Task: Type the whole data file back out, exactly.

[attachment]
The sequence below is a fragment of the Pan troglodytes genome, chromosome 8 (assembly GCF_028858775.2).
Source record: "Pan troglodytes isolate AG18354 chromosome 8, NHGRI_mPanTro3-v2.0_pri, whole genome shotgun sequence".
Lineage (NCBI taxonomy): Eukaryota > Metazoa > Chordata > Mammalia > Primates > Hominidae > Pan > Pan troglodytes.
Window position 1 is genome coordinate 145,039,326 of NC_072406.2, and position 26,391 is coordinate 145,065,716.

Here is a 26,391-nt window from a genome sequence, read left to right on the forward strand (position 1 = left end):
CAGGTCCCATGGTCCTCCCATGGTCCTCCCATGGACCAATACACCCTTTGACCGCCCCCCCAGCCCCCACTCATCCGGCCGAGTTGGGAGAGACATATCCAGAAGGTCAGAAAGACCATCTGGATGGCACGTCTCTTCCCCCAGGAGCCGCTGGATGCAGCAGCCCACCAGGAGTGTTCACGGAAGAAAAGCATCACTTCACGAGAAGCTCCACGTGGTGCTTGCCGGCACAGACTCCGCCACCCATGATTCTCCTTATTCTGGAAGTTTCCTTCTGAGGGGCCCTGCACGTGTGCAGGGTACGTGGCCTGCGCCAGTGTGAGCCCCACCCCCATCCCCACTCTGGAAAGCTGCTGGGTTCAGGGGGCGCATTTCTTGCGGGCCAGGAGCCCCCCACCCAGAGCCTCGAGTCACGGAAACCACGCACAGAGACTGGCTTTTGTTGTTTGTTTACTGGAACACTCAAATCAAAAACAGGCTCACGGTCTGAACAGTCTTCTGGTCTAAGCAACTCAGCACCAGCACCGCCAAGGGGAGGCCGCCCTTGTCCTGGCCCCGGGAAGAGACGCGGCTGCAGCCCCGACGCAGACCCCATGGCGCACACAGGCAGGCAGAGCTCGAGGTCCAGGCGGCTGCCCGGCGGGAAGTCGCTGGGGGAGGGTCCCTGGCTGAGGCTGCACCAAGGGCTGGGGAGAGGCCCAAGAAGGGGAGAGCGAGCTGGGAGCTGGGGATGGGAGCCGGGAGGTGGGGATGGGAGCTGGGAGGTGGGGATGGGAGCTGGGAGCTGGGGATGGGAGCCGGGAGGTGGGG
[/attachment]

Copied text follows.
The sequence below is a fragment of the Pan troglodytes genome, chromosome 8 (assembly GCF_028858775.2).
Source record: "Pan troglodytes isolate AG18354 chromosome 8, NHGRI_mPanTro3-v2.0_pri, whole genome shotgun sequence".
Lineage (NCBI taxonomy): Eukaryota > Metazoa > Chordata > Mammalia > Primates > Hominidae > Pan > Pan troglodytes.
Window position 1 is genome coordinate 145,039,326 of NC_072406.2, and position 26,391 is coordinate 145,065,716.

Here is a 26,391-nt window from a genome sequence, read left to right on the forward strand (position 1 = left end):
CAGGTCCCATGGTCCTCCCATGGTCCTCCCATGGACCAATACACCCTTTGACCGCCCCCCCAGCCCCCACTCATCCGGCCGAGTTGGGAGAGACATATCCAGAAGGTCAGAAAGACCATCTGGATGGCACGTCTCTTCCCCCAGGAGCCGCTGGATGCAGCAGCCCACCAGGAGTGTTCACGGAAGAAAAGCATCACTTCACGAGAAGCTCCACGTGGTGCTTGCCGGCACAGACTCCGCCACCCATGATTCTCCTTATTCTGGAAGTTTCCTTCTGAGGGGCCCTGCACGTGTGCAGGGTACGTGGCCTGCGCCAGTGTGAGCCCCACCCCCATCCCCACTCTGGAAAGCTGCTGGGTTCAGGGGGCGCATTTCTTGCGGGCCAGGAGCCCCCCACCCAGAGCCTCGAGTCACGGAAACCACGCACAGAGACTGGCTTTTGTTGTTTGTTTACTGGAACACTCAAATCAAAAACAGGCTCACGGTCTGAACAGTCTTCTGGTCTAAGCAACTCAGCACCAGCACCGCCAAGGGGAGGCCGCCCTTGTCCTGGCCCCGGGAAGAGACGCGGCTGCAGCCCCGACGCAGACCCCATGGCGCACACAGGCAGGCAGAGCTCGAGGTCCAGGCGGCTGCCCGGCGGGAAGTCGCTGGGGGAGGGTCCCTGGCTGAGGCTGCACCAAGGGCTGGGGAGAGGCCCAAGAAGGGGAGAGCGAGCTGGGAGCTGGGGATGGGAGCCGGGAGGTGGGGATGGGAGCTGGGAGGTGGGGATGGGAGCTGGGAGCTGGGGATGGGAGCCGGGAGGTGGGG